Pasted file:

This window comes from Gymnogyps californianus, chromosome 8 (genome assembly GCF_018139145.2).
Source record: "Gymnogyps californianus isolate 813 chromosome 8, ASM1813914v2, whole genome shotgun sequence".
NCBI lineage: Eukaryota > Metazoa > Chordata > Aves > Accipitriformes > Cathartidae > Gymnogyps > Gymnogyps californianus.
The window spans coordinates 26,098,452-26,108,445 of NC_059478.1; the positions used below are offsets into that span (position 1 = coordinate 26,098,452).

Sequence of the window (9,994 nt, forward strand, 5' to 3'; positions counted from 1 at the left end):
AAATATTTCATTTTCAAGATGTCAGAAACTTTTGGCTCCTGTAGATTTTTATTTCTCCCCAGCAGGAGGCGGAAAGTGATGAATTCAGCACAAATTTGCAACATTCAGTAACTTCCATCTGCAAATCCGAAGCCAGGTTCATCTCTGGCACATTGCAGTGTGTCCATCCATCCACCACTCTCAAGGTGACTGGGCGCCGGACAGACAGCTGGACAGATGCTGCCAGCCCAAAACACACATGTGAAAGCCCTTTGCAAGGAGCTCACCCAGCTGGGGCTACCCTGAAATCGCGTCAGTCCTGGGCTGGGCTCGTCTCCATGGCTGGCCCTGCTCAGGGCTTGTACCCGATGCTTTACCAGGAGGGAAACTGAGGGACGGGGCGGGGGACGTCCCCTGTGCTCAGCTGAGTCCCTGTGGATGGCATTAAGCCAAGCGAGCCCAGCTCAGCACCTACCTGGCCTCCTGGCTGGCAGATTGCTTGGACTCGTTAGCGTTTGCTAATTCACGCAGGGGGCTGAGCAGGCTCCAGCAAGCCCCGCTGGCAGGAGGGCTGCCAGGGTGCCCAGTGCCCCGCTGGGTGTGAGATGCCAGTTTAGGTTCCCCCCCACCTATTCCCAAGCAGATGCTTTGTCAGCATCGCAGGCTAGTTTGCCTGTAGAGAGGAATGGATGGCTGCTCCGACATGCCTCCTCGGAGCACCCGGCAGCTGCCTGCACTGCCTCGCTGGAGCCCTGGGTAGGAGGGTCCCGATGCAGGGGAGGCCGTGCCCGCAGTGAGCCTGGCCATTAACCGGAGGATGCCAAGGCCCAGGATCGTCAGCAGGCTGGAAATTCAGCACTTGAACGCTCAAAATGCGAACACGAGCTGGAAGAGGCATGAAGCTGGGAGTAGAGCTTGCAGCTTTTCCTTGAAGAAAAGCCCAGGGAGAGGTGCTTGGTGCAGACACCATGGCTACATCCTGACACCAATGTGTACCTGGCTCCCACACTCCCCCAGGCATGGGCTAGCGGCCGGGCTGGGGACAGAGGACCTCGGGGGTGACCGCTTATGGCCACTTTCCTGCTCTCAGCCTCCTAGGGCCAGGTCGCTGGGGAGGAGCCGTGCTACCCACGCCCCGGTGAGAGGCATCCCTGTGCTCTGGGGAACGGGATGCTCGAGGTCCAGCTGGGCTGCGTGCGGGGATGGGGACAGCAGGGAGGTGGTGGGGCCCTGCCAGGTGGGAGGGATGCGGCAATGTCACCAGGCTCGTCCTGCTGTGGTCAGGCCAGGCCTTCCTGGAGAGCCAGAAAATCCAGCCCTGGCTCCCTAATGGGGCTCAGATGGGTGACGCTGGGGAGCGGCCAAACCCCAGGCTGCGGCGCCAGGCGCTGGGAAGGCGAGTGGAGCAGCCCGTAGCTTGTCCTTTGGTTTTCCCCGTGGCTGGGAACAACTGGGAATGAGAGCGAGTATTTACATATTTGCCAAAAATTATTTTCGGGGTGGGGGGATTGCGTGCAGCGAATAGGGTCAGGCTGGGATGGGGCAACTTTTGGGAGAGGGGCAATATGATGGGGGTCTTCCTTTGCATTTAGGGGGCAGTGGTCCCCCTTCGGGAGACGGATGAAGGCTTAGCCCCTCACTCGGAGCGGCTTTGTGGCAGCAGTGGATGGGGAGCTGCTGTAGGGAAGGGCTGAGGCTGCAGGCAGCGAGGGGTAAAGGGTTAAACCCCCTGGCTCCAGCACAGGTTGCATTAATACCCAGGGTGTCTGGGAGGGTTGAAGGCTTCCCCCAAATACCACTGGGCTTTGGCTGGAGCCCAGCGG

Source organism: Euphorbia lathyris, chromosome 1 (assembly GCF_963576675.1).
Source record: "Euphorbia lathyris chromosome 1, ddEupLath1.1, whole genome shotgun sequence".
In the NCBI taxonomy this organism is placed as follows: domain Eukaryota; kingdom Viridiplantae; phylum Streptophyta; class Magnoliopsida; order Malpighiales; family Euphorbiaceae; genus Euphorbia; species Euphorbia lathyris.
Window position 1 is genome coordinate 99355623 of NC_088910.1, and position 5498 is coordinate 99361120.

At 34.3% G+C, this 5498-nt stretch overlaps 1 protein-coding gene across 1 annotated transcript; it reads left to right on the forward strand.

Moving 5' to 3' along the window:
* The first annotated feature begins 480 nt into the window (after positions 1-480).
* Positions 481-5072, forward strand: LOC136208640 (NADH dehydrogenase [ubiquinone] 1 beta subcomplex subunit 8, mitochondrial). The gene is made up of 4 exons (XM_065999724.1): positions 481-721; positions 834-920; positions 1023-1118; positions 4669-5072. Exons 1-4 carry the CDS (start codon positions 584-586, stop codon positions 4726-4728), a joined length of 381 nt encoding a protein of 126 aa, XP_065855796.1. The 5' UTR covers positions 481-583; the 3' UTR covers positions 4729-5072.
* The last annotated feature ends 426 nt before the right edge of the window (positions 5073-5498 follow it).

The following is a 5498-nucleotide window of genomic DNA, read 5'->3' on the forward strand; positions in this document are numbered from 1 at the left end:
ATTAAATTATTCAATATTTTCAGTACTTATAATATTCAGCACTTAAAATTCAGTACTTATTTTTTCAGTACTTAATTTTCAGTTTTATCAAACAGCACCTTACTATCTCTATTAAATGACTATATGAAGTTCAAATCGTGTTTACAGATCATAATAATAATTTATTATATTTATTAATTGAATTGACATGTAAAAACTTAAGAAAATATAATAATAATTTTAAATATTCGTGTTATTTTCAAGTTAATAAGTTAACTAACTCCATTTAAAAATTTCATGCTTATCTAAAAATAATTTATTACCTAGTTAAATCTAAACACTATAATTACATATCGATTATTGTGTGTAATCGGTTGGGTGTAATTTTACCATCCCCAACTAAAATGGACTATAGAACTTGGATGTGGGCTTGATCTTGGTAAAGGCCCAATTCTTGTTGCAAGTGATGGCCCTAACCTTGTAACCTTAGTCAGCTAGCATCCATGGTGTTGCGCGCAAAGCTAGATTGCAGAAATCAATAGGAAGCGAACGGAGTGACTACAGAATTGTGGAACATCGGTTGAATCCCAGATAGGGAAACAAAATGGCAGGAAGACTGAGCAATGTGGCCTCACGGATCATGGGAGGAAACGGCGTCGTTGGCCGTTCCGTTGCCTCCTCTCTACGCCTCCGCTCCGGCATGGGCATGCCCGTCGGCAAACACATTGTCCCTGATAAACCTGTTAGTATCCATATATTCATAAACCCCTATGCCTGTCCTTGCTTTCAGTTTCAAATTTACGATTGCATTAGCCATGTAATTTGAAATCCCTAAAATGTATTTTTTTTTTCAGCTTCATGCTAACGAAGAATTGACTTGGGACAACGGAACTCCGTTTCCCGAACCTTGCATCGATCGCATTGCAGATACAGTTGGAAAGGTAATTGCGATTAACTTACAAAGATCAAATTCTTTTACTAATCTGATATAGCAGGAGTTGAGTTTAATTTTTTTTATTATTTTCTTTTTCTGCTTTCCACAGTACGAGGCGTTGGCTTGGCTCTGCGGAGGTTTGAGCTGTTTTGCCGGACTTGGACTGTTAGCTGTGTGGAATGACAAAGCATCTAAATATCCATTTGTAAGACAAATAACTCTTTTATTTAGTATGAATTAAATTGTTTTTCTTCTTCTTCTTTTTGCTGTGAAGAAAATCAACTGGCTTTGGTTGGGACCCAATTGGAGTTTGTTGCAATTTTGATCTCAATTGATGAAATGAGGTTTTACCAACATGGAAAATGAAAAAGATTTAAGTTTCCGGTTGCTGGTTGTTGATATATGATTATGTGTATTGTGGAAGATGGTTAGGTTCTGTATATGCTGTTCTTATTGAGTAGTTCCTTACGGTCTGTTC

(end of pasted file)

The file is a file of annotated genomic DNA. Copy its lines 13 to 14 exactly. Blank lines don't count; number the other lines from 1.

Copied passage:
* The first annotated feature begins 480 nt into the window (after positions 1-480).
* Positions 481-5072, forward strand: LOC136208640 (NADH dehydrogenase [ubiquinone] 1 beta subcomplex subunit 8, mitochondrial). The gene is made up of 4 exons (XM_065999724.1): positions 481-721; positions 834-920; positions 1023-1118; positions 4669-5072. Exons 1-4 carry the CDS (start codon positions 584-586, stop codon positions 4726-4728), a joined length of 381 nt encoding a protein of 126 aa, XP_065855796.1. The 5' UTR covers positions 481-583; the 3' UTR covers positions 4729-5072.